How to Store Red Wine After Opening :- Wine tips

How to store red wine after opening? That’s a question many people ask about so don’t feel bad if you are not sure how you should store an opened bottle of red wine. In this article, you’ll find tips for storing opened bottles of red wine.

Alright, please indulge me as I get the obvious joke out of the way right at the start. Store it in your belly (for a while at least)! Finish the wine!

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How to Store Red Wine After Opening?

OK, I know it's not always practical or possible to finish a bottle completely. Sometimes you may just want one glass of wine or perhaps you are on your second or even third bottle and realize you are not going to finish.

No matter the reason, the question remains of how to store red wine after opening a bottle.

Let’s get started.

Can Red Wine Go Bad?

Yes, especially once you uncork the bottle. Even corked wine can and go bad over time if not stored properly. Once you open the bottle, you need to take proper steps if you don’t finish the bottle and plan to enjoy the wine at a later time still.

Why Does Red Wine Go Bad?

If you can't remember anything from this article, remember that oxygen is an enemy to your wine. Once you uncork a bottle, swoosh, the oxygen enters the bottle and starts doing it’s thing, feeding the bacteria and eventually turning the wine into vinegar.

At the very beginning and for the first few hours the air helps with the aroma and taste as the oxygen helps unleash fruity flavors that have been bottled up. But don’t be fooled for too long, at the same time you are enjoying the beautiful taste and aroma of a freshly opened bottle of wine, the process of oxidation is already starting.

The oxidation eventually causes the wine to go through a chemical reaction that results in a more dull, brownish color and the wine loses it’s fruitiness and aroma as it slowly morphs to vinegar.

It should be apparent now that the key to preserving an open bottle is to minimize contact with oxygen. But how?

Storing Red Wine After Opening

Tip # 1

Re-cork the bottle after pouring a glass. If you have no intentions of drinking more than one glass, then there’s little reason to leave the cork out of the bottle. The same holds true if you pour 2 or 3 glasses, put the cork back in. If you have trouble getting the cork back in, try inserting the other end. Sometimes the cork inside the bottle will swell up a little bit when removed.

Tip # 2

When you put the wine away, store it upright. Leaving an opened wine bottle on its side exposes more of the wine to oxygen (not to mention the increased chances of leaking). The vertical position minimizes the amount of wine that comes in contact with the oxygen.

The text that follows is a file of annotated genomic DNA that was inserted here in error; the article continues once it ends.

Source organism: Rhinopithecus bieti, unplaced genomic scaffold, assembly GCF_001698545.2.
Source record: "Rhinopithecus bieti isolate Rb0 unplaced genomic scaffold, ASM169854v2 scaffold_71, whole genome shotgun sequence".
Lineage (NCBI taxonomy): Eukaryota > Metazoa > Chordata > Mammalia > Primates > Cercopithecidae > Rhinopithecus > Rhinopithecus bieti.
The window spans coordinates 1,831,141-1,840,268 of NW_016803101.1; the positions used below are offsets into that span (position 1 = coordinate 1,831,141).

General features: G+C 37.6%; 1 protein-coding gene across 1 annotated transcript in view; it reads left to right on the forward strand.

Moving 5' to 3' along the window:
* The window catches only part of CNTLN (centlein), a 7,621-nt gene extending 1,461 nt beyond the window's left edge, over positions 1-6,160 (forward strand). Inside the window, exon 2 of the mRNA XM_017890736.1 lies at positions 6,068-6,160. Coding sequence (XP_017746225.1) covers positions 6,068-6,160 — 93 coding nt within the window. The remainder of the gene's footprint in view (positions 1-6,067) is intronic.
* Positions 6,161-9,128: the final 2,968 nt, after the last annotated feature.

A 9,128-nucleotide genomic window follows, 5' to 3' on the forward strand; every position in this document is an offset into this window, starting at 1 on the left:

Tip # 3

If you have a smaller container that seals perfect, you can pour the wine into it, perhaps even a mason jar. The concept is the higher you can fill up the bottle towards the sealing mechanism, the less air left in the bottle, which is a good thing.

Tip # 4

Refrigerate. The cooler temperatures help to slow down the chemical reactions that happen with oxidation. Since this site is about wine coolers, hopefully, you have a wine cooler that allows you to store a bottle or two in the vertical position. In a pinch, stick the bottle (vertically) in your refrigerator if it’s only going to be a day or two. Just remember to let it warm a bit before you drink it.

Tip # 5

Use common sense. Remember few things you learned here about wine storage. Keep wine out of direct sunlight. Avoid temperature swings, keep it below 70˚F if you cannot refrigerate and when time comes to drink it again, don’t sink it in a bucket of hot water to warm it rapidly. Give it some time to warm naturally.

Here is a short video explains how to store red wine after opening 

How to Store Red Wine After Opening? (Conclusion)

As you could see from the tips above, it's not a rocket science when it comes to storing red wine after opening the bottle. Just remember that air (oxygen) is the enemy to wine preservation. Try whatever you can do to minimize the exposure of wine to oxygen is essential.The tips above are simple things you can do to help preserve your wine using just the wine bottle and cork or perhaps using another container entirely without having to buy additional products.

Keeping wine opened is not an actual science, but as a general rule of thumb if you follow the tips discussed in here you could still preserve your wine which was opened 2-3 days before.

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